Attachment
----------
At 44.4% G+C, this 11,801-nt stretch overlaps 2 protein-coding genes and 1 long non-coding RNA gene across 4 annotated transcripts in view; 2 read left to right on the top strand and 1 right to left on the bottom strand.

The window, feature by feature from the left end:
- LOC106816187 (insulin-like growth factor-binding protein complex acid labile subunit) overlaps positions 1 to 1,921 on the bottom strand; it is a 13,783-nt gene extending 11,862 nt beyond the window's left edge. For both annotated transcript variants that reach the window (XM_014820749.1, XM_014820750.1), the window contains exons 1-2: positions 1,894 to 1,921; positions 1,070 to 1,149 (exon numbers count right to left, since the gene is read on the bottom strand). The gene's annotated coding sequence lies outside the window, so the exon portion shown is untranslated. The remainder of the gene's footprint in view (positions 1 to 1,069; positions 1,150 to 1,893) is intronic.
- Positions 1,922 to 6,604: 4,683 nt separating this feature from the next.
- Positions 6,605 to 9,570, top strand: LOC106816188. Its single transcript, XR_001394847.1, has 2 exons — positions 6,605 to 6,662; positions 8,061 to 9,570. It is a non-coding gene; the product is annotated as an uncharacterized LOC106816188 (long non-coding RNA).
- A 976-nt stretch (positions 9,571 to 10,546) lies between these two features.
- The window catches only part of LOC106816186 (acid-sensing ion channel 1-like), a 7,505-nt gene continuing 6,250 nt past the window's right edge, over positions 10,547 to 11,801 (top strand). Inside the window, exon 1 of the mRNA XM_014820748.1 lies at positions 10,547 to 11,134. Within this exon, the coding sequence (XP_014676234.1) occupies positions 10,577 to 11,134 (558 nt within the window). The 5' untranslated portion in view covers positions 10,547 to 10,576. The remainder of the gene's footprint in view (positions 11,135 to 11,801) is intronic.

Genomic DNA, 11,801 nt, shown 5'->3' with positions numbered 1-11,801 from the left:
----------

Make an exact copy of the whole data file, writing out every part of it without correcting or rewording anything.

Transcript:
At 44.4% G+C, this 11,801-nt stretch overlaps 2 protein-coding genes and 1 long non-coding RNA gene across 4 annotated transcripts in view; 2 read left to right on the top strand and 1 right to left on the bottom strand.

The window, feature by feature from the left end:
- LOC106816187 (insulin-like growth factor-binding protein complex acid labile subunit) overlaps positions 1 to 1,921 on the bottom strand; it is a 13,783-nt gene extending 11,862 nt beyond the window's left edge. For both annotated transcript variants that reach the window (XM_014820749.1, XM_014820750.1), the window contains exons 1-2: positions 1,894 to 1,921; positions 1,070 to 1,149 (exon numbers count right to left, since the gene is read on the bottom strand). The gene's annotated coding sequence lies outside the window, so the exon portion shown is untranslated. The remainder of the gene's footprint in view (positions 1 to 1,069; positions 1,150 to 1,893) is intronic.
- Positions 1,922 to 6,604: 4,683 nt separating this feature from the next.
- Positions 6,605 to 9,570, top strand: LOC106816188. Its single transcript, XR_001394847.1, has 2 exons — positions 6,605 to 6,662; positions 8,061 to 9,570. It is a non-coding gene; the product is annotated as an uncharacterized LOC106816188 (long non-coding RNA).
- A 976-nt stretch (positions 9,571 to 10,546) lies between these two features.
- The window catches only part of LOC106816186 (acid-sensing ion channel 1-like), a 7,505-nt gene continuing 6,250 nt past the window's right edge, over positions 10,547 to 11,801 (top strand). Inside the window, exon 1 of the mRNA XM_014820748.1 lies at positions 10,547 to 11,134. Within this exon, the coding sequence (XP_014676234.1) occupies positions 10,577 to 11,134 (558 nt within the window). The 5' untranslated portion in view covers positions 10,547 to 10,576. The remainder of the gene's footprint in view (positions 11,135 to 11,801) is intronic.

Genomic DNA, 11,801 nt, shown 5'->3' with positions numbered 1-11,801 from the left: